Marshall's Herrion: 'We beat ourselves'
CHARLESTON, W.Va. -- Tom Herrion made clear he wasn't disrespecting West Virginia after his Marshall team lost 69-59 Wednesday in the Capital Classic, but he felt his team lost the game more than the Mountaineers won it.
Between the Thundering Herd's 13 first-half turnovers, two long stretches without a field goal and the usual mediocrity at the free-throw line, the Herd stayed behind the proverbial 8-ball in the final 24 minutes. Getting outrebounded, a no-no under Herrion, didn't help matters.
Marshall shot 36.5 percent from the floor, but that included a nice 9-of-20 performance from 3-point range. Subtract those shots and the Herd went 10 of 32 from inside the arc, barely 30 percent.
That has become Marshall's bugaboo in recent games - get open shots, get to the rim and fail to finish. That failure helped finish Marshall off for the second straight Capital Classic.
"I'm not sure West Virginia beat us tonight," Herrion said. "We contributed mightily to the loss ourselves. And I don't mean that in any disrespect to them."
The Herd jumped out to a 12-5 lead but was tied at 19 with 5:09 left. D.D. Scarver hit a 3-pointer and Dennis Tinnon made two free throws to give the Herd a 24-19 lead with 4:27 left.
From there, the Mountaineers' pressure turned the Herd offense into mush. Marshall missed its first five shots and committed three turnovers, and was lucky to be down 31-25 at the half. WVU finished on a 12-1 run, and it could have been more.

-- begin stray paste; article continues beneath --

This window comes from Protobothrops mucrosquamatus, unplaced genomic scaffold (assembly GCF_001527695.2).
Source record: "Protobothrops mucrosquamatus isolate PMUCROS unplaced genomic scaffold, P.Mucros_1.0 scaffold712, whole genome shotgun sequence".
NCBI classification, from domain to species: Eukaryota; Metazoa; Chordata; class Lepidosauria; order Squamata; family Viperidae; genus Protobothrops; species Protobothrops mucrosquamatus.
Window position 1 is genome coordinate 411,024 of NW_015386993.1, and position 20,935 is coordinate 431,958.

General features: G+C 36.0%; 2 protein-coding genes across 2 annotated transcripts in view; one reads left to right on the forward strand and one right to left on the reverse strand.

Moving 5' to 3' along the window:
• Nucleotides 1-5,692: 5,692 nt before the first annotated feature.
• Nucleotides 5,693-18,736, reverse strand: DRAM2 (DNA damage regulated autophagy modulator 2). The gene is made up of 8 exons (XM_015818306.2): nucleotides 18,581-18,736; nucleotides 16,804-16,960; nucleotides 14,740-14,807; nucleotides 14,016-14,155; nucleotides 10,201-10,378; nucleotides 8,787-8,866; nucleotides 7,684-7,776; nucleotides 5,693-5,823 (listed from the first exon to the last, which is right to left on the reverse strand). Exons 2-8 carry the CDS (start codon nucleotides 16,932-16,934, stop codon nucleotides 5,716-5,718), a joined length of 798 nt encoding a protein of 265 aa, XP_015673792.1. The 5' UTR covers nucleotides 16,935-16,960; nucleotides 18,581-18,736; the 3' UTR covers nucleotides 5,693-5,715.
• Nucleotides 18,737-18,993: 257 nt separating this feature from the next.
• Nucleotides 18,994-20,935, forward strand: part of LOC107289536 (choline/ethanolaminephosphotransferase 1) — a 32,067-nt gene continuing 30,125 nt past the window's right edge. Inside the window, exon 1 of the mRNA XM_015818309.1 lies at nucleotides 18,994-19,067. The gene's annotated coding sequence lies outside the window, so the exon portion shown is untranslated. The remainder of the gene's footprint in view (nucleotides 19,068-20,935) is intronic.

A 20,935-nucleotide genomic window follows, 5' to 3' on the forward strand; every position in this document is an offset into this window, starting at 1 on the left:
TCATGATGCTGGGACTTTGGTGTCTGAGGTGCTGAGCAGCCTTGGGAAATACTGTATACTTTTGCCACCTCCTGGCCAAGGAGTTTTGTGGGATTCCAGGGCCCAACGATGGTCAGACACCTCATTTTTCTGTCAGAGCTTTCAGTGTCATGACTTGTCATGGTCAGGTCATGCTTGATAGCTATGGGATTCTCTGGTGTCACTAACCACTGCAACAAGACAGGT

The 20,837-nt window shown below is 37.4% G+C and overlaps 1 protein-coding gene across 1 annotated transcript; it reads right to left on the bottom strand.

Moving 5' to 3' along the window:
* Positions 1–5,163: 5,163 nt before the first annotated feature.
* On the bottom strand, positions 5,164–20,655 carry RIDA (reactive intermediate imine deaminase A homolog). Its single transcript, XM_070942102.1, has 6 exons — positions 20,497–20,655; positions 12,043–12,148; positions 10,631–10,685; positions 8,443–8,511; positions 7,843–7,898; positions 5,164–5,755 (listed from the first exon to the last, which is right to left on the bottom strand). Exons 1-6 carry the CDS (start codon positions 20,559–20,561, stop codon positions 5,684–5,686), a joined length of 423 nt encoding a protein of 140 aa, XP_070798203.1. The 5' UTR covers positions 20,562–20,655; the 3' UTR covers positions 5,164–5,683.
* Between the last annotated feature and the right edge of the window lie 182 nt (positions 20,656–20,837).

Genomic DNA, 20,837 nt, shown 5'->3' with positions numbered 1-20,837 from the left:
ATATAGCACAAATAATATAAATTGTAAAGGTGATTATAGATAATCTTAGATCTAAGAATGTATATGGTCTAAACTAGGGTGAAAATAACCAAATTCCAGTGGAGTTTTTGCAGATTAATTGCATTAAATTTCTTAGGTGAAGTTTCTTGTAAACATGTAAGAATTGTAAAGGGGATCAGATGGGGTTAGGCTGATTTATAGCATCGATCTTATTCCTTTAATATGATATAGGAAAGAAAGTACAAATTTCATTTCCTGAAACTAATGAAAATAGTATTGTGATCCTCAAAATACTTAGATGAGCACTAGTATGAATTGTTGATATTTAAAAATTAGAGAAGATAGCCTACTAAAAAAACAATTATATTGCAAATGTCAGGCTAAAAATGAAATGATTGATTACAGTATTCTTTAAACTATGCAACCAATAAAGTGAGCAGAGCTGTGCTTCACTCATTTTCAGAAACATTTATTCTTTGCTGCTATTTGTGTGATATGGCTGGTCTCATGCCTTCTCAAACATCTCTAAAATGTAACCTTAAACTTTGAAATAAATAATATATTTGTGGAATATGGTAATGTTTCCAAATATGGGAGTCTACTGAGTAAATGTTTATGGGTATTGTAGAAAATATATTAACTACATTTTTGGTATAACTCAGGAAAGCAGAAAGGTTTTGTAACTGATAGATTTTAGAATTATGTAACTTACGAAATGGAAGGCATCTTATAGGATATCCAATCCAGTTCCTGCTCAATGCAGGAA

Six different MU players committed turnovers in that half, including four by DeAndre Kane.
"I thought we got shook," Herrion said. "We knew they were going to pressure us. We turned it over every which way possible. We talked about playing low, playing strong with the ball. We got shook and sped up, and clearly a bad way to go through that stretch near the end of the first half."
The turnovers were cut down to four in the second half, but so was the Herd's field-goal percentage - 10 of 29 total, 5 of 17 from inside the 3-point arc. There was a six-minute drought without a field goal, a stretch that saw WVU extend a 42-37 lead to 51-40.
Tinnon was blotted out, held to two offensive rebounds and 0-of-4 shooting - and that included a two-miss sequence in the final minute.
It was a sequence that seemed to sum up the Herd's night.
"We missed baskets point-blank," Herrion said. "We missed open 3s. Our shot selection wasn't atrocious or bad, relatively speaking. Tinnon goes 0 for 4 - doesn't happen, hasn't happened since he's been here. We didn't finish around the basket.
"Second half, we went inside, couldn't finish around the basket, didn't hit free throws to help compensate for that."
Marshall (5-4) was 12 of 22 from the line, continuing struggles there. The Herd was outrebounded 43-35, 15-10 on the offensive glass. Scarver led with 17 points and Elijah Pittman 16, both hitting four 3-pointers. Kane had 13 points and seven assists, but also had five turnovers. Pittman was 6 of 9 from the floor, but the rest of the Herd's forwards combined to go 2 for 11.
And Robert Goff didn't even get a shot in his 20 minutes, unless you count his flagrant foul with 1:37 left. He was ejected in a mini-melee that saw WVU lose four players for leaving the bench.
Herrion said he couldn't comment on the incident.
"I'm still a little befuddled on the whole thing, to be honest with you," Herrion said. "I'll talk to our coordinator of officials on the ride home tonight, watch it first. It's still a little hard to understand how that unfolded."
Reach Doug Smock at 304-348-5130, firstname.lastname@example.org or follow him at twitter.com/dougsmock.